People often ask us why they see does and fawns but rarely antlered buck deer.

The easy answer is that bucks are exceedingly wary. Although common in urban and rural areas they have an astonishing ability to stay out of sight. Yet many massive stags live unseen in cities and towns.

Early November is an exception for seeing bucks.  Across most of the United States deer are in the mating season, or rut, between late October and the first half of November. Bucks abandon their usual caution and focus on mating with as many does as possible. The largest and most aggressive males mate with the most does, and during the rut they are seen in odd places and at any time of the day or night as they seek females in heat. Rutting bucks have swollen necks and polished antlers that often shine in the sun. They are magnificent!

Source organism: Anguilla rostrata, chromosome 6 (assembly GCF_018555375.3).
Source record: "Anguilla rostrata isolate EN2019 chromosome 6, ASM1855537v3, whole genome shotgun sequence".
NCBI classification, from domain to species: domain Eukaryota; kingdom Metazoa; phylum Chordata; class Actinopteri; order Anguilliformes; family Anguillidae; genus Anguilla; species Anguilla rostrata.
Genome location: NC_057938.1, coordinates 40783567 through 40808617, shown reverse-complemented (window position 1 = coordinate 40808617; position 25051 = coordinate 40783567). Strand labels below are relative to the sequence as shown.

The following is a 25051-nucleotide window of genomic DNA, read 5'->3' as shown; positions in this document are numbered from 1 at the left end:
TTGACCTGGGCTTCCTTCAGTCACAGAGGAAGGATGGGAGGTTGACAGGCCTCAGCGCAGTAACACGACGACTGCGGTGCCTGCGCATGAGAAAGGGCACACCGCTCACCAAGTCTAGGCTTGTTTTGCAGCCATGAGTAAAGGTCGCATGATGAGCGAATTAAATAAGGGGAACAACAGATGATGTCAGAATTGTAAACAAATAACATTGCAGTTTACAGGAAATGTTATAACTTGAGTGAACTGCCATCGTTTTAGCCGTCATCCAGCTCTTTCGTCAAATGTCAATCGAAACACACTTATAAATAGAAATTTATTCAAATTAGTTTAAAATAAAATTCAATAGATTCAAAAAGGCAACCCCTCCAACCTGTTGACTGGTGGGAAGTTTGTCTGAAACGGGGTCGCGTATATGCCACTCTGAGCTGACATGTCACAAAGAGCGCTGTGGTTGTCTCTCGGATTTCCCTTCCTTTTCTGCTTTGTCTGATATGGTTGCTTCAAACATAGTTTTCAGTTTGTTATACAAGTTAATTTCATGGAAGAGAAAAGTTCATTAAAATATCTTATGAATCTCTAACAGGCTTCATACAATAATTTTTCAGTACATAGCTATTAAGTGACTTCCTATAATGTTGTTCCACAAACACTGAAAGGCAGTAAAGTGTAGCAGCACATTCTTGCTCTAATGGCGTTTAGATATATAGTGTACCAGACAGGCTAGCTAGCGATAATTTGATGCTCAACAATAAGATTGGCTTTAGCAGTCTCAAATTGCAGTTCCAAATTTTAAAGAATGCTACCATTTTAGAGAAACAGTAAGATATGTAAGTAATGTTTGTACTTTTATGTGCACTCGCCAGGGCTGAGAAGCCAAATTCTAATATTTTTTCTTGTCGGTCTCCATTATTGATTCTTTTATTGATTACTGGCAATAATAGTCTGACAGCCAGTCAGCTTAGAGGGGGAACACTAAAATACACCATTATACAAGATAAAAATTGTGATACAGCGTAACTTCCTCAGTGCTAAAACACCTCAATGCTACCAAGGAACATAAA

By the end of November nearly all mature does will have mated and begun a pregnancy that will culminate with late May and early June births. Many does have twins or triplets. Well-nourished female fawns born this spring mate during a smaller rut in early December and will give birth, usually to a single fawn, next July.

November is the best month to watch deer, but it can be dangerous as the temporarily nonwary animals dart across roads. Deer/car collisions peak during the rut in both rural and urban areas.

Drive carefully!

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